My corporate job focuses on learning and development. I leverage those skills in Japan by providing leadership training for churches, non-profits and government agencies. We leave for Japan this week to begin planning a new leadership development program with a new organization. As part of our travels, we have incorporated in excursions to Japanese handmade paper shops, stores, and segments of the city. Interestingly enough, Japanese paper makers usually produce paper by season – in the fall they sell fall colors in the spring they sell spring colors. Our last trip was November of 2011, so fall color palettes were in all the stores. This October we expect to find the same color schemes available for purchase. I know they will be the same fall color palate and yet it is always exciting to see what new things have been created.

In my studio, I have gathered drawers and drawers of paper from across the globe, with the papers from Japan being amongst my favorites. It is one thing to use a piece of paper that was bought in a store or given to me as a result of someone’s travels. It is a completely different experience to use a piece of paper and know the place in which is it was made…and the person who made it! THAT piece of paper takes on a life of its own within the work of art. When I cut and glue it I can picture in my mind the streets we traveled and the people we interacted with in order to bring that piece of paper to America. Someone once asked me if it was hard to cut up such precious and often expensive papers for my mats. Honestly, yes and no. Yes, in that I know what it took to make that single unique piece of paper – the labor, traditions, and skills the artisan used to complete that single sheet. No, in that I feel I am sharing the paper with the world by making it part of my art…it’s like helping that piece of paper reach its potential when I use its beauty to create a one-of-a-kind work of art. (That might sounds corny, but it’s true!)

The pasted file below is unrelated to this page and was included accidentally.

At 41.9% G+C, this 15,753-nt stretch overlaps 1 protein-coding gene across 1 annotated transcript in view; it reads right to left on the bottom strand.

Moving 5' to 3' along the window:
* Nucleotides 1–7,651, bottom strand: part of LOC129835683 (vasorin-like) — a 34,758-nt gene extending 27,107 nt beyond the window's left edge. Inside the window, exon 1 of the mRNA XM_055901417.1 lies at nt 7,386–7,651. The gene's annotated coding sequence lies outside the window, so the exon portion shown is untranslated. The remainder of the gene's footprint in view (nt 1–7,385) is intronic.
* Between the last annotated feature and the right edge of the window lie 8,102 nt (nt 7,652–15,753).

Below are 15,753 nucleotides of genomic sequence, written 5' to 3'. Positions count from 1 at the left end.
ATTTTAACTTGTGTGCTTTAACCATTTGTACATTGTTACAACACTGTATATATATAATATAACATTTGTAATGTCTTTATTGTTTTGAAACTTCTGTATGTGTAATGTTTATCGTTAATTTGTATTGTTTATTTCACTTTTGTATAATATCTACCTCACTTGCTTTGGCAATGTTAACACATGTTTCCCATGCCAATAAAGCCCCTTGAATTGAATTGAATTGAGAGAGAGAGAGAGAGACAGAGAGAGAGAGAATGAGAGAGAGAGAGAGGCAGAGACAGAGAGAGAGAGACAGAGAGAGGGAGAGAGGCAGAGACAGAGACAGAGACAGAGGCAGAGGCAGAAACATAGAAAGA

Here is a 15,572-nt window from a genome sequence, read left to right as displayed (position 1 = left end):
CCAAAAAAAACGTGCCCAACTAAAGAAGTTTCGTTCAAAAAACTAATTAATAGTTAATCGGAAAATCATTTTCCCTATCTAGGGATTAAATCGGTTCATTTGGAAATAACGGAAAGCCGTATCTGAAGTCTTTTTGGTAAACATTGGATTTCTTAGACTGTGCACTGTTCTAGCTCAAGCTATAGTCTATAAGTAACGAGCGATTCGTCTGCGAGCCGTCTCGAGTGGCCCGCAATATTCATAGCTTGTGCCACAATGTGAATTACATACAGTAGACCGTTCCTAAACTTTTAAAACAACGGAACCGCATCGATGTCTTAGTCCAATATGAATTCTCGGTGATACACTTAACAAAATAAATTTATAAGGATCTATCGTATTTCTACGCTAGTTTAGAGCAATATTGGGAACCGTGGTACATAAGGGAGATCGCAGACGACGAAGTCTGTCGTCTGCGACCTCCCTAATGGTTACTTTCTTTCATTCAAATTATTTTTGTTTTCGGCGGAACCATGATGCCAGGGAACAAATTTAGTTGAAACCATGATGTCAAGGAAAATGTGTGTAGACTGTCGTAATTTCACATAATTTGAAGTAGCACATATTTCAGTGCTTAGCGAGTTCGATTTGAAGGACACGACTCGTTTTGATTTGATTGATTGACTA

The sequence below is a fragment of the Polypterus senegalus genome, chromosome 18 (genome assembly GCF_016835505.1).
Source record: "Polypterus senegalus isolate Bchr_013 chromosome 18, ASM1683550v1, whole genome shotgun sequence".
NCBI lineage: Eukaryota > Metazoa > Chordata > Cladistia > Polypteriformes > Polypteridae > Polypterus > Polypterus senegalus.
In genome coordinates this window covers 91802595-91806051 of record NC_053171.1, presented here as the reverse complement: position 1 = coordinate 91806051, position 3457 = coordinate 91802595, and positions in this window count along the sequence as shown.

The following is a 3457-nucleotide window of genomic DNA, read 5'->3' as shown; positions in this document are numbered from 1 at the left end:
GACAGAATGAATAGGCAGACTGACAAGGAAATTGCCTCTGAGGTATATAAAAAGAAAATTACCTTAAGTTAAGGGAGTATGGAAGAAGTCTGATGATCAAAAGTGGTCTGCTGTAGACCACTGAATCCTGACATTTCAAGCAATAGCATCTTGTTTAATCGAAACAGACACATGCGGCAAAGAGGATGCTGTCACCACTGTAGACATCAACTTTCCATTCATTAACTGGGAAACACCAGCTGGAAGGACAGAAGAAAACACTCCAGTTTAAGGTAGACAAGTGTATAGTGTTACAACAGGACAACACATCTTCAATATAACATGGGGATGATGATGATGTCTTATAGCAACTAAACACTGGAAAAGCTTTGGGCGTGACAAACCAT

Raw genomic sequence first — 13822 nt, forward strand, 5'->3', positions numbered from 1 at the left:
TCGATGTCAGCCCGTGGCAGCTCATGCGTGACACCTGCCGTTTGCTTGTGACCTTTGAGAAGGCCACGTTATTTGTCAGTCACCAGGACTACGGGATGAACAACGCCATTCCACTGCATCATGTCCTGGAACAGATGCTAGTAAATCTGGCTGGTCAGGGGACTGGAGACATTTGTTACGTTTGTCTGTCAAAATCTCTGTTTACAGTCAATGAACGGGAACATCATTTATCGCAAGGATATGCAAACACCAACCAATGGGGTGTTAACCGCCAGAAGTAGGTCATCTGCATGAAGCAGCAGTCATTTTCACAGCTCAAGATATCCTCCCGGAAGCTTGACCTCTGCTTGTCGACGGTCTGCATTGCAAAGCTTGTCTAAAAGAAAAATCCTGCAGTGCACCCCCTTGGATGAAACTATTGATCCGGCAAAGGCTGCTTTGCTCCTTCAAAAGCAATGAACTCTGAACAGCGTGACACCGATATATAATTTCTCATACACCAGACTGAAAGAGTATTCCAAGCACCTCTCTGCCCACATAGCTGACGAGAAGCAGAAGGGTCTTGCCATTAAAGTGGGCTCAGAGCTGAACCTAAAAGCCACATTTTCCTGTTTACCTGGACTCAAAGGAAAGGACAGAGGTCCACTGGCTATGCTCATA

To facilitate the paper buying process, we bring velcro straps with us (we bought them in Japan during our second trip!) to wrap around the roll of paper we bring home. They act as a handle and allow us to carry the roll more easily. We have several online paper suppliers we use for scraps and international papers, but buying from the country where it was made makes a HUGE difference. The average price for a piece of Japanese paper in the U.S. can run from $4.50 to $35.00 per sheet, depending upon the design. In Japan, that price can be cut in half or often a third. It makes sense for us to buy it while we are here, and because handmade paper is considered a national treasure of Japan it is not subject to duty when bringing it back into the states – which is another savings. As my husband and I both use paper in our crafts (he makes books, boxes, and journals) we usually look at paper from both perspectives – his and mine – and pick the sheets that will best suit us both.

All in all, the places, people and prices make it an excellent purchase and wonderful adventure.This trip we are traveling to Tokyo, Atami, and several areas around Mt. Fuji. We will have an opportunity to visit a couple of our favorite paper shops in Tokyo, and we hope that we will find some new places with undiscovered paper treasures. As we travel we will chronicle our paper adventures and keep you posted, and of course include pictures – where we can – of the places and people who make those beautiful handmade papers… so for now, sayonara – check back later for another paper shopping adventure in Japan!